Gov’t casts wary eye on cryptocurrency trade
On Monday, the government launched a task force to “implement strict regulations on cryptocurrency trading.”
“Speculative trading is on the rise and the number of criminal activities involving cryptocurrencies is also increasing,” said Kim Yong-beom, vice chairman of the Financial Services Commission, in a meeting on Monday. “As it becomes necessary for more serious measures, [the government] has decided to respond aggressively by introducing regulatory measures with the Ministry of Justice in charge.”
Other government bodies involved in the task force include the Ministry of Strategy and Finance, the Financial Services Commission, the Bank of Korea, the National Tax Service and the National Police Agency.
Putting the Ministry of Justice in charge is an apparent indicator that the Moon Jae-in administration considers cryptocurrency trading more like speculation or gambling than legitimate financial product investment or currency trading, according to a source in the ministry.
The ministry made its stance on cryptocurrencies clear through a press release on Monday as well, saying it sees cryptocurrencies as being without inherent value as there is no central government or institution behind them, leaving their prices prone to drastic fluctuations. It also said the products currently being traded - such as bitcoin and ethereum - cannot have their liquidity guaranteed. The ministry said cryptocurrencies cannot be considered a kind of “gold of the future,” which means it does not see them as commodities either.
The launch of the task force on Monday is seen as proof of recent rumors that the Korean government would crack down on such trade in Korea, which is the third largest cryptocurrency market in the world behind the United States and Japan.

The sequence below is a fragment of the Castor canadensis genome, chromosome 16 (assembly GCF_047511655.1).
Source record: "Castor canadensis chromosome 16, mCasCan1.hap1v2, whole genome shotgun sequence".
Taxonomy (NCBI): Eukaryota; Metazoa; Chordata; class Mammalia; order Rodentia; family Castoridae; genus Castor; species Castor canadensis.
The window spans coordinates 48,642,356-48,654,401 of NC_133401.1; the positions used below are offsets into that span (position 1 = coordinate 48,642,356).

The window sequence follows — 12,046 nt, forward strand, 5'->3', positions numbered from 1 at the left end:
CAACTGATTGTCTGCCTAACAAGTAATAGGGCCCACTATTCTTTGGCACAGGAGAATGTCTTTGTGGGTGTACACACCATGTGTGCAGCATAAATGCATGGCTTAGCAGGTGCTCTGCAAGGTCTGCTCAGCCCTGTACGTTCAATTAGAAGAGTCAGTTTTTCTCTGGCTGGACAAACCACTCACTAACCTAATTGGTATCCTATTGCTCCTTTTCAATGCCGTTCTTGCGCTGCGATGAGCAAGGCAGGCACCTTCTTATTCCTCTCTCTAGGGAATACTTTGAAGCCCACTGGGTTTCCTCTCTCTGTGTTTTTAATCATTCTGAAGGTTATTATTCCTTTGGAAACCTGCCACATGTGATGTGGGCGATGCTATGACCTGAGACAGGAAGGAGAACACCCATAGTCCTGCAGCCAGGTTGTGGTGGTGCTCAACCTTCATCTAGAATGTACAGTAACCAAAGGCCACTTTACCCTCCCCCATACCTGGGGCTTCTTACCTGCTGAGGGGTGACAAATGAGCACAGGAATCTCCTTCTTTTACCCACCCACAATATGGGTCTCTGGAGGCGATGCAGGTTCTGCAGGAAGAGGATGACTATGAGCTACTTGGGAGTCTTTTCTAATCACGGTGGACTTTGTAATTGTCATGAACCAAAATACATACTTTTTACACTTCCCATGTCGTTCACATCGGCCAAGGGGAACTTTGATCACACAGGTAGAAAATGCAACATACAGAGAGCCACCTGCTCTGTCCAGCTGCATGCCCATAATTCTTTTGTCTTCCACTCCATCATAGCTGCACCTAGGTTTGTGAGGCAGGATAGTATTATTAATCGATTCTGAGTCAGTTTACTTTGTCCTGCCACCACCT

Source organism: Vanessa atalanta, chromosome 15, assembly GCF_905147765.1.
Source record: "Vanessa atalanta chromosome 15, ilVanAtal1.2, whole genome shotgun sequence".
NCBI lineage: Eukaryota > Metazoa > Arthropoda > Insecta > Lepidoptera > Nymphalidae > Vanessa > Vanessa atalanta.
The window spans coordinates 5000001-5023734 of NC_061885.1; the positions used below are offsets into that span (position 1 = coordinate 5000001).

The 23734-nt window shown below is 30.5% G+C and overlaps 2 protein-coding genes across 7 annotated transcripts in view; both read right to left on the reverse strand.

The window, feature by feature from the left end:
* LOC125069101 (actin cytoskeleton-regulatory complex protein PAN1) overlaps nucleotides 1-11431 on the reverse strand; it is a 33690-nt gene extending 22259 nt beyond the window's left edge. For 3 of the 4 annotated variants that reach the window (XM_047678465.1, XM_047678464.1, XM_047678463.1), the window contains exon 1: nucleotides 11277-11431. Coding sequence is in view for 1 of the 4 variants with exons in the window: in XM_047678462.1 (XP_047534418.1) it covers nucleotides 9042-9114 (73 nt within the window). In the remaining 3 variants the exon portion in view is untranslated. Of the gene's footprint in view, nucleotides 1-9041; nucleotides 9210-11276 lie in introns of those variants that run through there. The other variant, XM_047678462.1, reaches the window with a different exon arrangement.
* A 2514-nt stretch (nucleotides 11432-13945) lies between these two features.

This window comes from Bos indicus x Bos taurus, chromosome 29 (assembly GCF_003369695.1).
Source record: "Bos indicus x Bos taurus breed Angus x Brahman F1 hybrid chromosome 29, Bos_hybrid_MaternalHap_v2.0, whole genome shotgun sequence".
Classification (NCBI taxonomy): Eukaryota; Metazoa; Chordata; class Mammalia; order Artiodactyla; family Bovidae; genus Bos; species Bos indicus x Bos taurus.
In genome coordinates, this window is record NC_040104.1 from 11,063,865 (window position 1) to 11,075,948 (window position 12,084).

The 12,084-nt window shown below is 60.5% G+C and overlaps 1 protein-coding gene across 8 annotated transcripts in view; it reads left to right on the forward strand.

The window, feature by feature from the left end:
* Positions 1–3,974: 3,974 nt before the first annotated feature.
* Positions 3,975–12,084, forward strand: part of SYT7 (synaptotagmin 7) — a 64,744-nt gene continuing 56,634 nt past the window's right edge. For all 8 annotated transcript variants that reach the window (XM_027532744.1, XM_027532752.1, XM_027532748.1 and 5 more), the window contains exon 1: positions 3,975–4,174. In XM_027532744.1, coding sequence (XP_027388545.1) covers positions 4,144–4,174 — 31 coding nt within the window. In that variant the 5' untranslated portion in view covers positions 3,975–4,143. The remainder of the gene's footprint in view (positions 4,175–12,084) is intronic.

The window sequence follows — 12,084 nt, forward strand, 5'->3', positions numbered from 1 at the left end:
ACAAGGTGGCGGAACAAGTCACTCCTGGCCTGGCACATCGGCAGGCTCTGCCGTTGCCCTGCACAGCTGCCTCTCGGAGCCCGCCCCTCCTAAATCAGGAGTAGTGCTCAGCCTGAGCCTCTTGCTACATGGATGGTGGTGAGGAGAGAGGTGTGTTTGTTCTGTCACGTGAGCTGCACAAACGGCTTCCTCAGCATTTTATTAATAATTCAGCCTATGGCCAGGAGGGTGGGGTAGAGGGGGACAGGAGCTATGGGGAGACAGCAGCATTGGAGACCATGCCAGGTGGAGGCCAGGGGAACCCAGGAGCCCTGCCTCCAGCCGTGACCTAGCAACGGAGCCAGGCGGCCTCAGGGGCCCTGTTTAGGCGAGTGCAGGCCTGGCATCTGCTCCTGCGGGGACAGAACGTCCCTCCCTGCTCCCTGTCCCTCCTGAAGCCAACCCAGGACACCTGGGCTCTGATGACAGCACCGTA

The announcement didn’t immediately affect the market. Bithumb, the biggest cryptocurrency trading platform in Korea, said it saw no drastic fall in trading volume on its website, adding that it will accept the government’s policies and cooperate in any way necessary.
The government’s intention to rein in the market raises concerns among experts that it will limit technological advances - namely in blockchain technology, which is behind the development of cryptocurrencies.
“The idea that the government will come up with regulations [on cryptocurrencies] with the Ministry of Justice at the center is disconcerting,” said Choi Woon-yeol, a representative from the ruling Minjoo Party during a hearing on Monday at the National Assembly. “It’s not appropriate to have the Ministry of Justice, which is ‘regulatory-minded,’ in charge of any kind of regulatory framework to prepare for the fourth industrial revolution.”
“A relentless and poorly organized crackdown on cryptocurrency will inevitably hamper the development of public blockchain systems,” said an industry expert who requested anonymity.
BY CHOI HYUNG-JO, KO RAN [firstname.lastname@example.org]
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